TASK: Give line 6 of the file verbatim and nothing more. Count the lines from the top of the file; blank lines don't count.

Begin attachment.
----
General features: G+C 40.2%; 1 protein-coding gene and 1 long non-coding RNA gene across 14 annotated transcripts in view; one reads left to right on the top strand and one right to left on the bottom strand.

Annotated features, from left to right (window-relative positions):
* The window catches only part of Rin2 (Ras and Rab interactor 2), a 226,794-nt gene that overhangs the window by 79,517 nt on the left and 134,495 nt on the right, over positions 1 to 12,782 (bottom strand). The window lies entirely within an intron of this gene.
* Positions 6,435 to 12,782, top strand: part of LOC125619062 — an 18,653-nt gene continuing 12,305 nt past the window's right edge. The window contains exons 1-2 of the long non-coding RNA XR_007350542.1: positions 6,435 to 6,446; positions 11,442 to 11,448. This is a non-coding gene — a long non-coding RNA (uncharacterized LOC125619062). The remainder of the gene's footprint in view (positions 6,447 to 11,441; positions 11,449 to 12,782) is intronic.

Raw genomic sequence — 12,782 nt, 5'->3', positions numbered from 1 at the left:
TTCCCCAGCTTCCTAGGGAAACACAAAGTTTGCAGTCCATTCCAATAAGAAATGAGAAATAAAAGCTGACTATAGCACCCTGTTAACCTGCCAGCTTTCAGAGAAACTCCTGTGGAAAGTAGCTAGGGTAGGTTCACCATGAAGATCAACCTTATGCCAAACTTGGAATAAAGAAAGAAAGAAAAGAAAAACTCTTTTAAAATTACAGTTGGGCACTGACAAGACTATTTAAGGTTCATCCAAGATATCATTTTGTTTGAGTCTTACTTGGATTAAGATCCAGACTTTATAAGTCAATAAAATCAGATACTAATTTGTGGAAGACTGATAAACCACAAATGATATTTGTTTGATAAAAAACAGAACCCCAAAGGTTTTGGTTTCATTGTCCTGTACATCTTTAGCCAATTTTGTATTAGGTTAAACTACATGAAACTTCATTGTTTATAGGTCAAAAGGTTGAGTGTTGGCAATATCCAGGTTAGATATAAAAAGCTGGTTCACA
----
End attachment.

TTCCCCAGCTTCCTAGGGAAACACAAAGTTTGCAGTCCATTCCAATAAGAAATGAGAAATAAAAGCTGACTATAGCACCCTGTTAACCTGCCAGCTTTCAGAGAAACTCCTGTGGAAAGTAGCTAGGGTAGGTTCACCATGAAGATCAACCTTATGCCAAACTTGGAATAAAGAAAGAAAGAAAAGAAAAACTCTTTTAAAATTACAGTTGGGCACTGACAAGACTATTTAAGGTTCATCCAAGATATCATTTTGTTTGAGTCTTACTTGGATTAAGATCCAGACTTTATAAGTCAATAAAATCAGATACTAATTTGTGGAAGACTGATAAACCACAAATGATATTTGTTTGATAAAAAACAGAACCCCAAAGGTTTTGGTTTCATTGTCCTGTACATCTTTAGCCAATTTTGTATTAGGTTAAACTACATGAAACTTCATTGTTTATAGGTCAAAAGGTTGAGTGTTGGCAATATCCAGGTTAGATATAAAAAGCTGGTTCACA